Breaking the busy cycle
Breaking the busy cycle
24 July 2016
There is enormous pressure to perform, achieve and to “get somewhere” or “do something”. Many in the Church feel this same pressure to get things done for God, to be busy, and to be all things to all people – sometimes at the expense of our own spiritual well-being. After all, the need is great and it often seems the workers are few.
There are many people in need and we, in The Salvation Army, pride ourselves on being here for those who are homeless, hungry, in prison, experiencing addiction, etc. We are often engaged in ministry in areas that would otherwise be neglected or overlooked. This is what we are called to do. And this can be exhausting. There is always something more to be done, someone else to help, extra paperwork to be filled out. Our time with God in private and communal worship sometimes becomes just something else that needs to be done, or even worked at.
As Pete Scazzero says in his book, Emotionally Healthy Spirituality, we get to the point where we realise “Something is desperately wrong” (p.7). Somehow we have been sucked into living by the values of this world instead of Kingdom values. People ask us how we are going and we often say, “I am so busy.” It almost becomes a badge we wear so that people will know we are doing our part – but it doesn’t answer the question of how we are going. Perhaps we don’t dare to truly consider that question, let alone come up with the answer.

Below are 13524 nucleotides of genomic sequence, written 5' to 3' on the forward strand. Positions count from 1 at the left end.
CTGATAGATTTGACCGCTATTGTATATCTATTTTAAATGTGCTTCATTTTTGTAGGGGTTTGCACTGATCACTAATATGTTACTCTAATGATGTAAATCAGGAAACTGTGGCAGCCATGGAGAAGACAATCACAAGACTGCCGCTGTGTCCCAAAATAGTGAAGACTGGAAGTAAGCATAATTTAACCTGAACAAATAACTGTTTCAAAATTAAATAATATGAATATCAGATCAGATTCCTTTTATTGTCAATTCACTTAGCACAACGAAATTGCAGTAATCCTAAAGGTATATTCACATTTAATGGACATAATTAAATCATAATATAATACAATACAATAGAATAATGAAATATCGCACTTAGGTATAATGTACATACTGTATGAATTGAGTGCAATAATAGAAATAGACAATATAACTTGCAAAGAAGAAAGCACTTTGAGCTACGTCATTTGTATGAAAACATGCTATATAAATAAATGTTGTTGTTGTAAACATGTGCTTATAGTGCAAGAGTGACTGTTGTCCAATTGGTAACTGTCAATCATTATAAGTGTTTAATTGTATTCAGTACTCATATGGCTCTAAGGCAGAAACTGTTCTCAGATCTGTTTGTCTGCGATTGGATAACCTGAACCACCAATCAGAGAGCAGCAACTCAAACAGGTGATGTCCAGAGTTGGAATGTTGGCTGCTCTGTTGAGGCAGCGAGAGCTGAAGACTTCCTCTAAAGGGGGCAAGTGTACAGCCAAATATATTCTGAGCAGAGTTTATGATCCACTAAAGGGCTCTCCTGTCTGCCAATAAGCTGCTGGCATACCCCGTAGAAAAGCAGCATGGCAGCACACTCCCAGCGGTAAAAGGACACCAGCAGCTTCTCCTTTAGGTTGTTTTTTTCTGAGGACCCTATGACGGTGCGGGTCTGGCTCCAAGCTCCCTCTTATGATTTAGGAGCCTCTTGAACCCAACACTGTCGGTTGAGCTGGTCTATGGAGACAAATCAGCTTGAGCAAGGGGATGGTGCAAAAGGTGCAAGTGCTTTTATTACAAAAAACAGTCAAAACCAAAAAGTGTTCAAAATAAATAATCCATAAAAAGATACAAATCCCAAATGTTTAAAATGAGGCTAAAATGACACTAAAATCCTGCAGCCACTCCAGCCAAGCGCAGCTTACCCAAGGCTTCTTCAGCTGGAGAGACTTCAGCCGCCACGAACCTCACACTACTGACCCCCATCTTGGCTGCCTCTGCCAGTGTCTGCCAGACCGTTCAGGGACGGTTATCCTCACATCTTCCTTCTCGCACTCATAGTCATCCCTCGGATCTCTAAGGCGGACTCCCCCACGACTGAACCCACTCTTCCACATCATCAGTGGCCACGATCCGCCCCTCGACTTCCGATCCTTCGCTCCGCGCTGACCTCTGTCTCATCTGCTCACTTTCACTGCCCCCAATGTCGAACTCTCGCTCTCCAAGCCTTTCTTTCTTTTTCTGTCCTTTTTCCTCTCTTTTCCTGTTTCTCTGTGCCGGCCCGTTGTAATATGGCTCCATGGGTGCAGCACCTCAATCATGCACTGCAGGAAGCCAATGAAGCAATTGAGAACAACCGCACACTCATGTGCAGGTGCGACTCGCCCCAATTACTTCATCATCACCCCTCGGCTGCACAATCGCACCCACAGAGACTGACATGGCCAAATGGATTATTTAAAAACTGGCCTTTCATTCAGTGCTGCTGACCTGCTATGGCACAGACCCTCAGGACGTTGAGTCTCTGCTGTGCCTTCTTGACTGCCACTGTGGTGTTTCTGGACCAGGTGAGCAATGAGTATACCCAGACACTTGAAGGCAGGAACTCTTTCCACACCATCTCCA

We know (and others recognise) that we are not going well when we are so tired that we lose patience with the very people we are trying to help, when we become so task-oriented that we fail to notice Christ in the person standing before us, and when we overreact to small slights or differences of opinion. We are definitely not going well when opening the Bible or going to Church feels more like a chore than a joy. Something is wrong when we realise we spend more time asking God to bless what we are doing than listening to what he actually wants us to do.
God has not called us to an either-Martha-or-Mary lifestyle. This is what we sometimes think: some of us are Marthas, and some of us are Marys. He has called us to follow him. He spent time in ministry with all sorts of people and he spent time withdrawing from the crowds, from the ministering, to spend time with his Father. And he spent lengthy periods of time with his Father, (Luke 5:16; Mark 1:35) and, in fact, began his public ministry with a lengthy period of “retreat” – 40 days in the desert.
Taking time out
This is what retreating is all about. Jesus regularly stepped aside from ministry to simply “be” with his Father. If anyone was under pressure to “do” more, to “perform”, to “meet expectations”, it was Jesus. He didn’t heal every sick person in Palestine at that time, or raise every dead person back to life. He didn’t solve every problem and fix everything. There was certainly a lot more he could have done – but he didn’t. He knew who he was and what his purpose was. I believe that spending lengthy periods of time with his Father helped him to be so sure of this.
Sometimes I am asked, “If I go on a spiritual retreat, what will I get out of it?” In some ways, this is a valid question – retreats cost money and time, and for many people these things are in short supply. If money is to be spent, and time found to go on retreat when there are already too many things to fit into the time we have, then our feeling may be, “It needs to be worthwhile”.